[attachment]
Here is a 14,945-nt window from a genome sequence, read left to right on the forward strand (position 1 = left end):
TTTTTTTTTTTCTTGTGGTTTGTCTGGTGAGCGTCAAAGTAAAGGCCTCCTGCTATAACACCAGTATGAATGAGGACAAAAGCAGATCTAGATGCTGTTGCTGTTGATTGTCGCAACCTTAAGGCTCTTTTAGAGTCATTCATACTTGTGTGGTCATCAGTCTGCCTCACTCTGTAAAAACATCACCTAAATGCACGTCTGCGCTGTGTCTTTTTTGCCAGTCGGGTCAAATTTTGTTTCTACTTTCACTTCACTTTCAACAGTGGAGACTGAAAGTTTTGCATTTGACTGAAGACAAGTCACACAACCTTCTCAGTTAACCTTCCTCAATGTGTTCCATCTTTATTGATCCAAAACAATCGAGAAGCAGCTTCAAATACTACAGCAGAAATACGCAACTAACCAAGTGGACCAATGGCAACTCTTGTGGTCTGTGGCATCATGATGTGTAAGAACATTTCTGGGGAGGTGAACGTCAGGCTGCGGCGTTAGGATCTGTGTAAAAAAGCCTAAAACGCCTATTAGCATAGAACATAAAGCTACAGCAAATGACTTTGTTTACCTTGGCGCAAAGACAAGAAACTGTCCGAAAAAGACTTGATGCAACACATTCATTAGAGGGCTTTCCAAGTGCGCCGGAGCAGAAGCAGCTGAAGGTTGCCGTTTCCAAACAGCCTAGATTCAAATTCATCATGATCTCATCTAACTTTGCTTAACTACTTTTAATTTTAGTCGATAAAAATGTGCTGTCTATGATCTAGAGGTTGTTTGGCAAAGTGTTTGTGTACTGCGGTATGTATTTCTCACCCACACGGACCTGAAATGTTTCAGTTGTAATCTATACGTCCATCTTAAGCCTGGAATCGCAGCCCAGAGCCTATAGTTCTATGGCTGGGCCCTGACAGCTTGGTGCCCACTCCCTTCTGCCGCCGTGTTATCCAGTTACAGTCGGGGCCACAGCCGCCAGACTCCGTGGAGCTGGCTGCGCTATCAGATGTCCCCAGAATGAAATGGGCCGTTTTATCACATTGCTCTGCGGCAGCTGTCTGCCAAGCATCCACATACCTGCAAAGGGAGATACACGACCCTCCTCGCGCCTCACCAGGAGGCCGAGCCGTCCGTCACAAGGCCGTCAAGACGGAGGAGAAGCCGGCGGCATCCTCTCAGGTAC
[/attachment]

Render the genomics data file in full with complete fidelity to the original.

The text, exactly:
Here is a 14,945-nt window from a genome sequence, read left to right on the forward strand (position 1 = left end):
TTTTTTTTTTTCTTGTGGTTTGTCTGGTGAGCGTCAAAGTAAAGGCCTCCTGCTATAACACCAGTATGAATGAGGACAAAAGCAGATCTAGATGCTGTTGCTGTTGATTGTCGCAACCTTAAGGCTCTTTTAGAGTCATTCATACTTGTGTGGTCATCAGTCTGCCTCACTCTGTAAAAACATCACCTAAATGCACGTCTGCGCTGTGTCTTTTTTGCCAGTCGGGTCAAATTTTGTTTCTACTTTCACTTCACTTTCAACAGTGGAGACTGAAAGTTTTGCATTTGACTGAAGACAAGTCACACAACCTTCTCAGTTAACCTTCCTCAATGTGTTCCATCTTTATTGATCCAAAACAATCGAGAAGCAGCTTCAAATACTACAGCAGAAATACGCAACTAACCAAGTGGACCAATGGCAACTCTTGTGGTCTGTGGCATCATGATGTGTAAGAACATTTCTGGGGAGGTGAACGTCAGGCTGCGGCGTTAGGATCTGTGTAAAAAAGCCTAAAACGCCTATTAGCATAGAACATAAAGCTACAGCAAATGACTTTGTTTACCTTGGCGCAAAGACAAGAAACTGTCCGAAAAAGACTTGATGCAACACATTCATTAGAGGGCTTTCCAAGTGCGCCGGAGCAGAAGCAGCTGAAGGTTGCCGTTTCCAAACAGCCTAGATTCAAATTCATCATGATCTCATCTAACTTTGCTTAACTACTTTTAATTTTAGTCGATAAAAATGTGCTGTCTATGATCTAGAGGTTGTTTGGCAAAGTGTTTGTGTACTGCGGTATGTATTTCTCACCCACACGGACCTGAAATGTTTCAGTTGTAATCTATACGTCCATCTTAAGCCTGGAATCGCAGCCCAGAGCCTATAGTTCTATGGCTGGGCCCTGACAGCTTGGTGCCCACTCCCTTCTGCCGCCGTGTTATCCAGTTACAGTCGGGGCCACAGCCGCCAGACTCCGTGGAGCTGGCTGCGCTATCAGATGTCCCCAGAATGAAATGGGCCGTTTTATCACATTGCTCTGCGGCAGCTGTCTGCCAAGCATCCACATACCTGCAAAGGGAGATACACGACCCTCCTCGCGCCTCACCAGGAGGCCGAGCCGTCCGTCACAAGGCCGTCAAGACGGAGGAGAAGCCGGCGGCATCCTCTCAGGTAC